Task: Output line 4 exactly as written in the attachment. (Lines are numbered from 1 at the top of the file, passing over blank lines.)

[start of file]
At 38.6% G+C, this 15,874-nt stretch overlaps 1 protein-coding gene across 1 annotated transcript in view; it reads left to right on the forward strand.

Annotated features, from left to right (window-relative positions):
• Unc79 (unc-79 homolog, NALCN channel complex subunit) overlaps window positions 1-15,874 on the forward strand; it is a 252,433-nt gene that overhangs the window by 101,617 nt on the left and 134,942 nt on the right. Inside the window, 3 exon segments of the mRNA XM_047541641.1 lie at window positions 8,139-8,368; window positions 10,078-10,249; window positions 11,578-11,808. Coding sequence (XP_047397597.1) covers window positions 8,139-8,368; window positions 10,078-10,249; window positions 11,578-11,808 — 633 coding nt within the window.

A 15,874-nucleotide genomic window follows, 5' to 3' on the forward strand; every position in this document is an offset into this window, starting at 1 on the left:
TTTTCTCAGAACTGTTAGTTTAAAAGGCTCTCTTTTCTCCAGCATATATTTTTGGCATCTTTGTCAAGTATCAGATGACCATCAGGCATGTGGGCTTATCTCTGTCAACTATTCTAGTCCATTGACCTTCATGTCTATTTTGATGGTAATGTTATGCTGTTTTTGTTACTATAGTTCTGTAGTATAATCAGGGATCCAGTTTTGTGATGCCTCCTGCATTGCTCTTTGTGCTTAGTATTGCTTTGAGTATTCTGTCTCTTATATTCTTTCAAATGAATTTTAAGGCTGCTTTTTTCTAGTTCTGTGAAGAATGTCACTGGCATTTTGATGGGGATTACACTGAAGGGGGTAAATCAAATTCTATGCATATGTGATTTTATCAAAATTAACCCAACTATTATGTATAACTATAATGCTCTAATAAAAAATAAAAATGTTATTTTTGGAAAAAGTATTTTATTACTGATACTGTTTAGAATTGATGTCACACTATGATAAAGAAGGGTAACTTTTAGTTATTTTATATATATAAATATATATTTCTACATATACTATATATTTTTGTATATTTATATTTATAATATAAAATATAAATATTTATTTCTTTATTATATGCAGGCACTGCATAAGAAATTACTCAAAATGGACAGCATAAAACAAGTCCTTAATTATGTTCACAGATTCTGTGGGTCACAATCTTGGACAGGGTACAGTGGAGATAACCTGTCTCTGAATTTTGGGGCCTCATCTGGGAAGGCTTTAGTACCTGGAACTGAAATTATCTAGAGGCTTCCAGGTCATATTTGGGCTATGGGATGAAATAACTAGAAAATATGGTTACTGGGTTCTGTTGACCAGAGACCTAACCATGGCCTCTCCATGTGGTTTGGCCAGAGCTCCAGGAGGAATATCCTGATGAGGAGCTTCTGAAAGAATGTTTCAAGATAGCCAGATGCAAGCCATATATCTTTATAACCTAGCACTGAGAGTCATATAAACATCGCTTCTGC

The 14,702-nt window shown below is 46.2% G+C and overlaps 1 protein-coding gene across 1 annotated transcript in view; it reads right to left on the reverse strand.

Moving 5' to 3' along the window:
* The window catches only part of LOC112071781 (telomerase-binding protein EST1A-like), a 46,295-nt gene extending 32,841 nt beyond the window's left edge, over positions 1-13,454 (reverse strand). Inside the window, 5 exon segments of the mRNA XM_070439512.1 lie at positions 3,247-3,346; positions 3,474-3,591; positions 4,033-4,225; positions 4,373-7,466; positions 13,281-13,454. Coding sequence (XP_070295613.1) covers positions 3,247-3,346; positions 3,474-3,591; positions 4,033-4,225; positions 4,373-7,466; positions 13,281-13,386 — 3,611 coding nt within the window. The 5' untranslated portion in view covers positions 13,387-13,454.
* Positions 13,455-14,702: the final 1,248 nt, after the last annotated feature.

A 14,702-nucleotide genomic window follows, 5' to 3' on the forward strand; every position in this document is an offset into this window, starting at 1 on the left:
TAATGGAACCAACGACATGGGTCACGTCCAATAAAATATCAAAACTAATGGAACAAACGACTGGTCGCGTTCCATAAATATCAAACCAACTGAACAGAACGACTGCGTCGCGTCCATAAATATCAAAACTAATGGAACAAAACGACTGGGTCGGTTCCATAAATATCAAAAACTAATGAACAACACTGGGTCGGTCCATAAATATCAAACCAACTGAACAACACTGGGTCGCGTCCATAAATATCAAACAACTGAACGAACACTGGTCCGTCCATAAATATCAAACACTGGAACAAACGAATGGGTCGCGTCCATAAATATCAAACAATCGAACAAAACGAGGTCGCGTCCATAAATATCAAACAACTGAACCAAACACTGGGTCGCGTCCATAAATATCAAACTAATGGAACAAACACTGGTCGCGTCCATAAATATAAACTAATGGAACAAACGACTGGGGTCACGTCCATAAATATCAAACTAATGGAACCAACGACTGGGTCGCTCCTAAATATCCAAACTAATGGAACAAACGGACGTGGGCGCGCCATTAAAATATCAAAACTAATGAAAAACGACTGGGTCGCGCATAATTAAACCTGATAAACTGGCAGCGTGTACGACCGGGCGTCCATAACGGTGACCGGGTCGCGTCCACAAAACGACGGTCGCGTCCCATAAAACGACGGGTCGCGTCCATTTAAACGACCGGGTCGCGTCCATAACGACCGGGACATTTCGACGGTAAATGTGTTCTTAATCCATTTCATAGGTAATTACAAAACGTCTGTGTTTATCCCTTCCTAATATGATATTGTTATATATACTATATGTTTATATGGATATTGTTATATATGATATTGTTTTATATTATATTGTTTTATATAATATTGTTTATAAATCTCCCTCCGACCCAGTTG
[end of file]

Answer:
A 15,874-nucleotide genomic window follows, 5' to 3' on the forward strand; every position in this document is an offset into this window, starting at 1 on the left: